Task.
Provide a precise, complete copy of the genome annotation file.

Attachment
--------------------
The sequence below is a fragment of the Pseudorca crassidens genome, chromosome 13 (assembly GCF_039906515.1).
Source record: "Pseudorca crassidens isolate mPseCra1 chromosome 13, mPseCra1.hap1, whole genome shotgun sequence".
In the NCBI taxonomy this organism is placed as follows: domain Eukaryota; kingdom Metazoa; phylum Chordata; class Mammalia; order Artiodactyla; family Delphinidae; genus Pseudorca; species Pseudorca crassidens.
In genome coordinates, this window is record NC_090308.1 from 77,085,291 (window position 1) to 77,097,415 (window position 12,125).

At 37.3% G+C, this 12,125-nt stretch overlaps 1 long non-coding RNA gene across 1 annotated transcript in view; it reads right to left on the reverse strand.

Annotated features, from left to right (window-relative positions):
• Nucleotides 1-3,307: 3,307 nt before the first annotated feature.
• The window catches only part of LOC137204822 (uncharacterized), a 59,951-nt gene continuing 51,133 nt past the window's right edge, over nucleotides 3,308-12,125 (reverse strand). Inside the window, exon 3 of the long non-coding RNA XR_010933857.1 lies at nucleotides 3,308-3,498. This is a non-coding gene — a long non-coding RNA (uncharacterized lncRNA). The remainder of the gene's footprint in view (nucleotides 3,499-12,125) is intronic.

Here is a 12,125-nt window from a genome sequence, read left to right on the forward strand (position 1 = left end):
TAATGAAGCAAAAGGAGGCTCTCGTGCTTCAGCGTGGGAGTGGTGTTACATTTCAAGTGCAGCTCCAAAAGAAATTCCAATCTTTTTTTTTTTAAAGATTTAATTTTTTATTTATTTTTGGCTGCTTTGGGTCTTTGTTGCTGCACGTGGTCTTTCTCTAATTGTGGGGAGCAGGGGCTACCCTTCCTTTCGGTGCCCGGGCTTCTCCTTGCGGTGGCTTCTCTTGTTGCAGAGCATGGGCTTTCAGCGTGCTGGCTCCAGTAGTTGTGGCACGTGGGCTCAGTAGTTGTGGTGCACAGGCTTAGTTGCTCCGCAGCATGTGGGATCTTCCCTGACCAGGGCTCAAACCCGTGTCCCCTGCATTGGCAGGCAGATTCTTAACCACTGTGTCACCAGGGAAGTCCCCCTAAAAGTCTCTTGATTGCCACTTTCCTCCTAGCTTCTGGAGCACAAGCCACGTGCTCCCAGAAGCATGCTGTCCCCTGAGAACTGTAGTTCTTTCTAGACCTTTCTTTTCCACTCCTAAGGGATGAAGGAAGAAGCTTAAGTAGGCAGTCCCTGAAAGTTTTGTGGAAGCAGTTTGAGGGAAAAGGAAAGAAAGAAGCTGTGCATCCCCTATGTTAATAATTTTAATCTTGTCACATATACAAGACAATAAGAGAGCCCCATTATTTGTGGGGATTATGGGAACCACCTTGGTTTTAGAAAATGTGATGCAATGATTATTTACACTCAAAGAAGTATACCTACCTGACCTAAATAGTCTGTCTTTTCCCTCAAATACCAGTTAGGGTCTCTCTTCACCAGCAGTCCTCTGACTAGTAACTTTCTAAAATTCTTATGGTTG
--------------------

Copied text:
The sequence below is a fragment of the Pseudorca crassidens genome, chromosome 13 (assembly GCF_039906515.1).
Source record: "Pseudorca crassidens isolate mPseCra1 chromosome 13, mPseCra1.hap1, whole genome shotgun sequence".
In the NCBI taxonomy this organism is placed as follows: domain Eukaryota; kingdom Metazoa; phylum Chordata; class Mammalia; order Artiodactyla; family Delphinidae; genus Pseudorca; species Pseudorca crassidens.
In genome coordinates, this window is record NC_090308.1 from 77,085,291 (window position 1) to 77,097,415 (window position 12,125).

At 37.3% G+C, this 12,125-nt stretch overlaps 1 long non-coding RNA gene across 1 annotated transcript in view; it reads right to left on the reverse strand.

Annotated features, from left to right (window-relative positions):
• Nucleotides 1-3,307: 3,307 nt before the first annotated feature.
• The window catches only part of LOC137204822 (uncharacterized), a 59,951-nt gene continuing 51,133 nt past the window's right edge, over nucleotides 3,308-12,125 (reverse strand). Inside the window, exon 3 of the long non-coding RNA XR_010933857.1 lies at nucleotides 3,308-3,498. This is a non-coding gene — a long non-coding RNA (uncharacterized lncRNA). The remainder of the gene's footprint in view (nucleotides 3,499-12,125) is intronic.

Here is a 12,125-nt window from a genome sequence, read left to right on the forward strand (position 1 = left end):
TAATGAAGCAAAAGGAGGCTCTCGTGCTTCAGCGTGGGAGTGGTGTTACATTTCAAGTGCAGCTCCAAAAGAAATTCCAATCTTTTTTTTTTTAAAGATTTAATTTTTTATTTATTTTTGGCTGCTTTGGGTCTTTGTTGCTGCACGTGGTCTTTCTCTAATTGTGGGGAGCAGGGGCTACCCTTCCTTTCGGTGCCCGGGCTTCTCCTTGCGGTGGCTTCTCTTGTTGCAGAGCATGGGCTTTCAGCGTGCTGGCTCCAGTAGTTGTGGCACGTGGGCTCAGTAGTTGTGGTGCACAGGCTTAGTTGCTCCGCAGCATGTGGGATCTTCCCTGACCAGGGCTCAAACCCGTGTCCCCTGCATTGGCAGGCAGATTCTTAACCACTGTGTCACCAGGGAAGTCCCCCTAAAAGTCTCTTGATTGCCACTTTCCTCCTAGCTTCTGGAGCACAAGCCACGTGCTCCCAGAAGCATGCTGTCCCCTGAGAACTGTAGTTCTTTCTAGACCTTTCTTTTCCACTCCTAAGGGATGAAGGAAGAAGCTTAAGTAGGCAGTCCCTGAAAGTTTTGTGGAAGCAGTTTGAGGGAAAAGGAAAGAAAGAAGCTGTGCATCCCCTATGTTAATAATTTTAATCTTGTCACATATACAAGACAATAAGAGAGCCCCATTATTTGTGGGGATTATGGGAACCACCTTGGTTTTAGAAAATGTGATGCAATGATTATTTACACTCAAAGAAGTATACCTACCTGACCTAAATAGTCTGTCTTTTCCCTCAAATACCAGTTAGGGTCTCTCTTCACCAGCAGTCCTCTGACTAGTAACTTTCTAAAATTCTTATGGTTG